play.
     
  7. cherryblossom

    cherryblossom Banned MEMBER

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    And as a Christian, believing in the Trinity and the Bible as God's Word, my past experiences and from those "conditions" set by the Bible also give "validity" to my Faith.

    ...e.g. "the logic of faith."
     
  8. delsydebothom

    delsydebothom Well-Known Member MEMBER

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    Faith is a power infused by God into the soul, allowing the human person to assent in his or her spirit to everything God has revealed. Having the kind of faith "without which it is impossible to please God" isn't something people are naturally capable of; the ability must be bestowed upon them by God.

    Logic is not opposed to faith, especially not the Christian faith. The Christian faith is, in a sense, the only faith that explicitly worships "logic": the Logos of God, translated as "the Word" in John 1:1. Logos is a Greek word which, while encompassing the meaning of the English word "Word", means far more; Logos refers to the transcendent principle of rationality in the universe, and was a concept developed by Plato and Aristotle, and fleshed out by the Stoics. In applying the word to Jesus, St. John expressed his faith that the God discovered by philosophy was the same as the God who revealed himself to the Israelites, and who "became flesh" and "dwelt among us". Thus the God of philosophy could also be the God who is worshiped--a conclusion the Greeks themselves had stopped short of.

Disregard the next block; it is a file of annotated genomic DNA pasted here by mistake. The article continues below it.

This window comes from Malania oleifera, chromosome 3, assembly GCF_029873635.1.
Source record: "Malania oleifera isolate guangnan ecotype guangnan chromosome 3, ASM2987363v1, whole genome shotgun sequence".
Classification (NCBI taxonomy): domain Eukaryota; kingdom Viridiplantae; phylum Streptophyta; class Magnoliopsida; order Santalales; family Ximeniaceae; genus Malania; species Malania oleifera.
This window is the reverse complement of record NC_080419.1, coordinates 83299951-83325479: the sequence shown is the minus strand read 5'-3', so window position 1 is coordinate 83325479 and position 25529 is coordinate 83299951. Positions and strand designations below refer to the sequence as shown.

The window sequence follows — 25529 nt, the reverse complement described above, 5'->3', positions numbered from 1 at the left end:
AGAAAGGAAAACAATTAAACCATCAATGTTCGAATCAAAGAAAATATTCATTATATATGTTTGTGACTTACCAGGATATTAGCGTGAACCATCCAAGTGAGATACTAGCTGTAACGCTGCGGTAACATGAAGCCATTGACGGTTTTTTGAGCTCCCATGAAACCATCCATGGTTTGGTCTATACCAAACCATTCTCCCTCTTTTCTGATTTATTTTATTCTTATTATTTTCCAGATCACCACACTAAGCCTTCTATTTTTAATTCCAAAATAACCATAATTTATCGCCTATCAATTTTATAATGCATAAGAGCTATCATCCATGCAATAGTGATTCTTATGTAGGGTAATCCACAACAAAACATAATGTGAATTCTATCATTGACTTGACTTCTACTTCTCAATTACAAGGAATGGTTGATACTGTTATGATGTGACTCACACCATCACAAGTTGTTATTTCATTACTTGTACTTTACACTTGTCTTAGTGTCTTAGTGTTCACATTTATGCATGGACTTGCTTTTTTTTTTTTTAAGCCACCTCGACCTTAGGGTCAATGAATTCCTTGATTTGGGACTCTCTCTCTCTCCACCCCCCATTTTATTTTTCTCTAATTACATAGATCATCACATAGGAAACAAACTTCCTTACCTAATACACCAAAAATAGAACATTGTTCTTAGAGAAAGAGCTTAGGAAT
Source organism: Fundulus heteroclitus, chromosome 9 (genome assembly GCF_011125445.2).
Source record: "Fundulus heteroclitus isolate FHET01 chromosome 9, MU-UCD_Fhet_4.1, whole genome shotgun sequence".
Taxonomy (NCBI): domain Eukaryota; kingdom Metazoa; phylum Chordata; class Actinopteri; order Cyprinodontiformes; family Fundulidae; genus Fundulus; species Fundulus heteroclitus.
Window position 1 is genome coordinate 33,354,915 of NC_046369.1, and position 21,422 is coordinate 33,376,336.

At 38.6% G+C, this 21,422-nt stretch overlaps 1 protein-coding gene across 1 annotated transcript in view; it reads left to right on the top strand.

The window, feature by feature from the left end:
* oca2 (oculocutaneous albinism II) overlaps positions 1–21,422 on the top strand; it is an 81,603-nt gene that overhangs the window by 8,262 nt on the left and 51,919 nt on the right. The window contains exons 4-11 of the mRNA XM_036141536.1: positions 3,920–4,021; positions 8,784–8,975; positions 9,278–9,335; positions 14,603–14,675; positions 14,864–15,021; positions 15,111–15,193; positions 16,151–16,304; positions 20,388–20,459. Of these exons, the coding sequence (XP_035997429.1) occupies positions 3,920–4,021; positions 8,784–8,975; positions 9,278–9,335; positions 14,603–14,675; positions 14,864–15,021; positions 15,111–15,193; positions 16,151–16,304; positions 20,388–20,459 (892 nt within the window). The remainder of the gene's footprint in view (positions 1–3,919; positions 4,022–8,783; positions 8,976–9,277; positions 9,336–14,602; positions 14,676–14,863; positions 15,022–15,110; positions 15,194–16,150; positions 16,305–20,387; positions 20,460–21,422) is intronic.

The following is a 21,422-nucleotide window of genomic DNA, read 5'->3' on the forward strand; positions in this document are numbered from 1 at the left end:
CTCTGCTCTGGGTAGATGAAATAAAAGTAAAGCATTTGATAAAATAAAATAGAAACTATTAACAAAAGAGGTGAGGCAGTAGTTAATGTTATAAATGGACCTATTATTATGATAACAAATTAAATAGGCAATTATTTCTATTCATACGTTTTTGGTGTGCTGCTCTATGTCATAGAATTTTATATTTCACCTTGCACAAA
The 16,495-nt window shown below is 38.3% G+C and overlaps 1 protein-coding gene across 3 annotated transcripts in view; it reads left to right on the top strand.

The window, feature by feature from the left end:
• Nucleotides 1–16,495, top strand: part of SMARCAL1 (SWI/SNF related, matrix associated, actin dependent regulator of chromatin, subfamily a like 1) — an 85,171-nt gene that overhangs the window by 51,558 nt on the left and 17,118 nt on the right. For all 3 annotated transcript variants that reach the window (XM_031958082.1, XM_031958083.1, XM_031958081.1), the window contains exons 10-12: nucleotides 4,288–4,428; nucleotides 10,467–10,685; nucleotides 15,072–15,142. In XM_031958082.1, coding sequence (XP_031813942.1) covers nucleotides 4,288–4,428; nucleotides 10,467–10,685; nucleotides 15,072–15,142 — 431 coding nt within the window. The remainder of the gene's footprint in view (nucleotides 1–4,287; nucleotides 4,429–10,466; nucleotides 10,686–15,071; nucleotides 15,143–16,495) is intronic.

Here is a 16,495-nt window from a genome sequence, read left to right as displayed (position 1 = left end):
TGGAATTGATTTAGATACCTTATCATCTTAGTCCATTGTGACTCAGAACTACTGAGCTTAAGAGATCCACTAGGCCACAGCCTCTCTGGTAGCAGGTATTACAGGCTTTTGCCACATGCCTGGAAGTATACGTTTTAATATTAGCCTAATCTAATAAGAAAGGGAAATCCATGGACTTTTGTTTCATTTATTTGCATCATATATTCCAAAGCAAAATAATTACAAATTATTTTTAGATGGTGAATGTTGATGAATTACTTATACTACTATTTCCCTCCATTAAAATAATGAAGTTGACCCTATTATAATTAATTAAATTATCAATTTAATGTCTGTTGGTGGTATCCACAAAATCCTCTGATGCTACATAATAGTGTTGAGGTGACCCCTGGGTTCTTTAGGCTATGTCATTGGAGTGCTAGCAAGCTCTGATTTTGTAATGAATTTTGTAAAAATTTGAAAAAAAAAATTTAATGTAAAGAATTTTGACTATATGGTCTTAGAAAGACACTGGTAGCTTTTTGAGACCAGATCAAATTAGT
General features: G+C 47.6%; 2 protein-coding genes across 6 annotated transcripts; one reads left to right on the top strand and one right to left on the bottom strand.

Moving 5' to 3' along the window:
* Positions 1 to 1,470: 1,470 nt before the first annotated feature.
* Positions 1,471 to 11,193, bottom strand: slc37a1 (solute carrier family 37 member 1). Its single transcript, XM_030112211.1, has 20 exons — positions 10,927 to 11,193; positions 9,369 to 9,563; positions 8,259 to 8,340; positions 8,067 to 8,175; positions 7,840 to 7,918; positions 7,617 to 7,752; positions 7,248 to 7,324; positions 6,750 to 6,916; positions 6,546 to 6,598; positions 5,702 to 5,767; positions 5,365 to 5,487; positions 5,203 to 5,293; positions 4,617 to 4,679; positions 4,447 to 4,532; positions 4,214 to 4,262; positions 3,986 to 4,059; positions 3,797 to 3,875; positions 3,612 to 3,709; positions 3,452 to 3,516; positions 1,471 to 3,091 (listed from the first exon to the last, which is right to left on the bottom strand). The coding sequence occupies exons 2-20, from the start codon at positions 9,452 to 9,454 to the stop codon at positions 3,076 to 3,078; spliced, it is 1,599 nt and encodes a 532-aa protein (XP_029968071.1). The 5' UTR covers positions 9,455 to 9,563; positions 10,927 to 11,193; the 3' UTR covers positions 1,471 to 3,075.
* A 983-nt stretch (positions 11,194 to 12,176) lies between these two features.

9. RAPTOR

    RAPTOR Well-Known Member MEMBER

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    When we use terms like "I" and or "my" with regard to faith, those terms isntantly
    insulates ones claims from an external investigative process.
     
  10. cherryblossom

    cherryblossom Banned MEMBER

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    Yet, interestingly, it has been done.

    Which is what I previously posted: an external investigative process....




    Exploring The Logic Of Faith: A Dialogue On The Relation Of Modern Philosophy To Christian Faith
    by Kent Bendall, Frederick Ferre'